- Singapore Sling (Singapore & Malaysia) – typically made using gin, cherry liquor, Cointreau, pineapple juice, grenadine, Dom Benedictine and bitters, this cocktail packs and punches and offers a little slice of history. The drink was created in 1915 in Long Bar, Raffles Hotel, Singapore; during a time when etiquette would dictate women could not drink alcohol publicly. A barman created this “punch” which was considered fruit juice to any onlooker. Clever and cunning! If you try one then it has to be done in Raffles Hotel, pop it on your to-do list.
- Teh Tarik (Malaysia) – the further you make your way around Asia the more you witness and taste the use of condensed milk in many drinks. Those who reserve sweet hot drinks for when they need a sugar fix or a pick-me-up will find this use of condensed milk pretty glucose-coma-inducing. Teh Tarik is the National drink of Malaysia and this black tea and condensed milk drink is sweeter than anything you’ve ever tasted! Seriously! But worth a try once, perhaps when you have a hangover or are craving something sweet. As a recommendation, if you don’t want condensed milk, when ordering tea and coffee across Asia ask specifically for fresh milk to avoid landing up with a cup of sugar.
- Lemonade bag (Vietnam & Thailand) – water, lemon and powdered sugar. So lemonade in a bag is a thing in Asia, in fact putting all sorts of soups and drinks in clear plastic bags is generally a thing, a bit of a weird thing when you see it for the first time. This drink is generally quite warm as it is often sold on the street but a bit sweet and sour to-boot so quite refreshing. Street food and drinks are usually a much cheaper option so it won’t set you back too much to give it a try.
- Kopi Luwak or Weasel (Vietnam) – basically weasel poo coffee. So if you can imagine it someone somewhere discovered that the coffee beans that have passed through the digestive system of a weasel give a richer taste. How they came across this is probably a question to avoid but if you are a coffee connoisseur then you will love the rich, bold taste this coffee can provide. It also is considered quite a delicacy so can sometimes set you back a small amount depending on your exchange rate of £290 per kilo.
- Green Tea – so unless you live under a rock you’ve probably tried green tea before. If you like it, great news, they give it to you for free in many places across Asia if you are ordering food. If you haven’t tried green tea, it is a pale green coloured water served hot or cold with a slice of lime (sometimes). It tastes a little like normal tea but with a much more subtle flavour, it is also very good for you and helps your body remove toxins so worth a cup if you are out and about. Won’t cost very much either.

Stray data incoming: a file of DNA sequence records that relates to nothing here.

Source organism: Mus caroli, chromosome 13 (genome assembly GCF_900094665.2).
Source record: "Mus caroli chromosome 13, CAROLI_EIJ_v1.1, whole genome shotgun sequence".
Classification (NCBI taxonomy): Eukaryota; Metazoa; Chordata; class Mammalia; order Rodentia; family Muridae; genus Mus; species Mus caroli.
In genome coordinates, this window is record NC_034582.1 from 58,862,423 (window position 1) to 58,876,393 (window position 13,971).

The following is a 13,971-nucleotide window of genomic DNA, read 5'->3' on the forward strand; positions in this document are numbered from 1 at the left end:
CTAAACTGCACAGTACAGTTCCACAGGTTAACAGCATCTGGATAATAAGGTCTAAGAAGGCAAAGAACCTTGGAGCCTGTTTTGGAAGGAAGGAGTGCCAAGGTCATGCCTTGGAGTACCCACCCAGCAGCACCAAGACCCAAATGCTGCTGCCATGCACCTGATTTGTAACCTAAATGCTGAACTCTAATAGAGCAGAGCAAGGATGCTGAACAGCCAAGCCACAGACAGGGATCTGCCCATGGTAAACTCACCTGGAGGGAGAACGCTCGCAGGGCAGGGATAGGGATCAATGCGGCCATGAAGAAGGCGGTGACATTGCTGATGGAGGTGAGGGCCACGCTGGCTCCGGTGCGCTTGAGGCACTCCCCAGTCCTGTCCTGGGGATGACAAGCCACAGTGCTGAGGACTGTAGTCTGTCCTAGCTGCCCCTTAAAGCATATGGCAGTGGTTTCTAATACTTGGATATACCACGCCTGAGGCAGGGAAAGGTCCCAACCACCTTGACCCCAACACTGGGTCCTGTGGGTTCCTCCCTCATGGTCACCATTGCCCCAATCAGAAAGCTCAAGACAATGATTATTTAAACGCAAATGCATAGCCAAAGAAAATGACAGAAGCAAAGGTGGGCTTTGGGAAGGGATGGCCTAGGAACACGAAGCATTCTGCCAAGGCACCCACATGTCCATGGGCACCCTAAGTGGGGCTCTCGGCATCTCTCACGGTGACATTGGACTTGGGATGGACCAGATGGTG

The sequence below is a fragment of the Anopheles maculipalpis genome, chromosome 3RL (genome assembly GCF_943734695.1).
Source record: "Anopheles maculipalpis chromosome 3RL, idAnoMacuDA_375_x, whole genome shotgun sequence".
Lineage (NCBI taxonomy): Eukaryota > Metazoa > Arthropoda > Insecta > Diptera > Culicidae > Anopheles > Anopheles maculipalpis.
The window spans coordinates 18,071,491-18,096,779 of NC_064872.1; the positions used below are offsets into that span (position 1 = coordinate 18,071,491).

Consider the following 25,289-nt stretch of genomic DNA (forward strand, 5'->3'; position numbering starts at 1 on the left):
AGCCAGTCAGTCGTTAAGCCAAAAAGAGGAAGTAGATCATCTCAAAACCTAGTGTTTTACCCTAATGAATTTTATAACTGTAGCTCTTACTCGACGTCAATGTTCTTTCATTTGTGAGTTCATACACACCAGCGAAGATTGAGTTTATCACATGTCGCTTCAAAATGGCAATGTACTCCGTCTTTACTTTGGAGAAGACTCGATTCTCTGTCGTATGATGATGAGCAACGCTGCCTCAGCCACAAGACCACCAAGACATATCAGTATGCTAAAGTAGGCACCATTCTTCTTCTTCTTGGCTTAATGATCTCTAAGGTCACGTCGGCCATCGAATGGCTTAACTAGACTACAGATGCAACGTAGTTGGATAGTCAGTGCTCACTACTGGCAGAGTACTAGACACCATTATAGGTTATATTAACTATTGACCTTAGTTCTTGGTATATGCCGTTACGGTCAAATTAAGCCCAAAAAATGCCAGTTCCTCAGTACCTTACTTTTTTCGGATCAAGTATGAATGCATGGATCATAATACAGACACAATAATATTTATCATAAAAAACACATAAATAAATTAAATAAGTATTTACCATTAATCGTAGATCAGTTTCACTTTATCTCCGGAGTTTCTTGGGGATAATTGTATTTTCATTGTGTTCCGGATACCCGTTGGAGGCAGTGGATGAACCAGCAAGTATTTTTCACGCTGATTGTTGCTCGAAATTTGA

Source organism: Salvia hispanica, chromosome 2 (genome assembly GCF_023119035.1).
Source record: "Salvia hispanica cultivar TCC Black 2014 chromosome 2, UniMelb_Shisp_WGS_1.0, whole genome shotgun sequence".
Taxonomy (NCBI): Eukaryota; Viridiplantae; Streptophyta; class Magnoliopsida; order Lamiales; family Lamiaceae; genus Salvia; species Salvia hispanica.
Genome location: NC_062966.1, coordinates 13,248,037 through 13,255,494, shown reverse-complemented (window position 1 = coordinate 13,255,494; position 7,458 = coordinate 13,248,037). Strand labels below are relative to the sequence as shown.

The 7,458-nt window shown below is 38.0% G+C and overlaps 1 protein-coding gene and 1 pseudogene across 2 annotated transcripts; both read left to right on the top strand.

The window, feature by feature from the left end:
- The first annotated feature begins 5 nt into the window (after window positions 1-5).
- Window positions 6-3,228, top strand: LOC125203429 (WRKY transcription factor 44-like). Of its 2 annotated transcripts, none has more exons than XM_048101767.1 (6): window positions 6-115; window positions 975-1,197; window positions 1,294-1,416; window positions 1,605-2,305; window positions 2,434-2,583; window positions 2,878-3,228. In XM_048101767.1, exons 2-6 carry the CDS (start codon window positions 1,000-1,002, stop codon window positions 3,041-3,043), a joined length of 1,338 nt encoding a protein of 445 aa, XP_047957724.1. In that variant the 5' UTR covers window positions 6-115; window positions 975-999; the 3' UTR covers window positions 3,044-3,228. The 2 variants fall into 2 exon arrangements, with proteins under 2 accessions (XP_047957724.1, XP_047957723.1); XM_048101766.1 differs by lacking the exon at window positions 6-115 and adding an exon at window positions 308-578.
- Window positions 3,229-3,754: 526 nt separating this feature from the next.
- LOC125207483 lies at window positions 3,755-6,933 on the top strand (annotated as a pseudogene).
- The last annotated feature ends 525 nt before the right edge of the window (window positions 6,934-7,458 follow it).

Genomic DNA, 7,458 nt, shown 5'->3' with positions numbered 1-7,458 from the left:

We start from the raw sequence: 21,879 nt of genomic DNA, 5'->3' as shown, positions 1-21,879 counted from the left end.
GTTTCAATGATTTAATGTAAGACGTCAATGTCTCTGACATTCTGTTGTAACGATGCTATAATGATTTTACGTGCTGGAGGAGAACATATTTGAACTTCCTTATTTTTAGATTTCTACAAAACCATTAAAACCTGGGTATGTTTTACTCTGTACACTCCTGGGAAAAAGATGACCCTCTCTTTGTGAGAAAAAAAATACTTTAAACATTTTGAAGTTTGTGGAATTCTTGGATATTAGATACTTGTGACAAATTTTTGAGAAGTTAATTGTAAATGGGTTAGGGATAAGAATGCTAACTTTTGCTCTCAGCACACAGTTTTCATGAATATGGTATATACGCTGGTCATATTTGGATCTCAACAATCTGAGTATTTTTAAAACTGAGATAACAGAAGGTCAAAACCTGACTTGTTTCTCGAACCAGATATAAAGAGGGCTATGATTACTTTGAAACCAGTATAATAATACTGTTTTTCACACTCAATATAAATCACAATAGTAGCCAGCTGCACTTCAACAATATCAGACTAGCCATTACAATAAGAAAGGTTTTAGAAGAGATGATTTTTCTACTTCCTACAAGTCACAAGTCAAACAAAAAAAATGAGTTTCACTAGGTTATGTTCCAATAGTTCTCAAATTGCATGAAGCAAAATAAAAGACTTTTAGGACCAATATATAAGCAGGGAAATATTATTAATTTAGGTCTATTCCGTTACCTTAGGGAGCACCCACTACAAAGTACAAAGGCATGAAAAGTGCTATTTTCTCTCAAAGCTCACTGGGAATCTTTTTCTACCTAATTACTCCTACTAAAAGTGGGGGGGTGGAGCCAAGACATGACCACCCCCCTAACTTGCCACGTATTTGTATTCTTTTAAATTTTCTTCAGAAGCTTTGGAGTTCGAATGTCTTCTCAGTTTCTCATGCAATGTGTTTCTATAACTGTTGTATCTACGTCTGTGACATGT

- Tra Dao (Vietnam) – otherwise known as Peach Tea, is another on the sweet list! It tastes just like peaches but is very sweet and hot. You can also get pineapple, mango and lime teas, all pretty sweet. Enjoyable but a little sickly eventually, worth getting a small cup.
- Rice Wine (Happy Water) – apparently a hardy mosquito repellent a small cup of Happy Water will set you back about 10,000 Dong. If you’ve ever tried Ouzo and liked it you are in for a treat, if you don’t like it then you should definitely give rice wine a try anyway although it may knock your socks off. It tastes a little like Ouzo with the residual heat of whiskey, so if you are feeling a bit cold, it’s a must! Apparently, it can be highly addictive and locals indulge morning, noon and night, so be careful. Once you have one you will probably order another, whilst a somewhat acquired taste it’s pretty nice and has the added incentive of avoiding mosquito bites.
- Lime Juice – is one of the most refreshing drinks ever! Like the trusty lemonade but with an extra je ne sais quoi in that it is a little less sweet and has a bit more of a punch. Very worthwhile as an ice-cold day drink or mixer for vodka or the “Happy Water”
- Long Island Ice Tea – so everywhere across Asia seems to offer this classic cocktail and it has been my go-to drink in order to get drunk relatively quickly and normally fairly cheaply. Some places mix it up with local versions of the classic alcoholic ingredients so it can be an interesting drink in each place you visit. If you like strong drinks opt for this even though it’s not particularly Asian.
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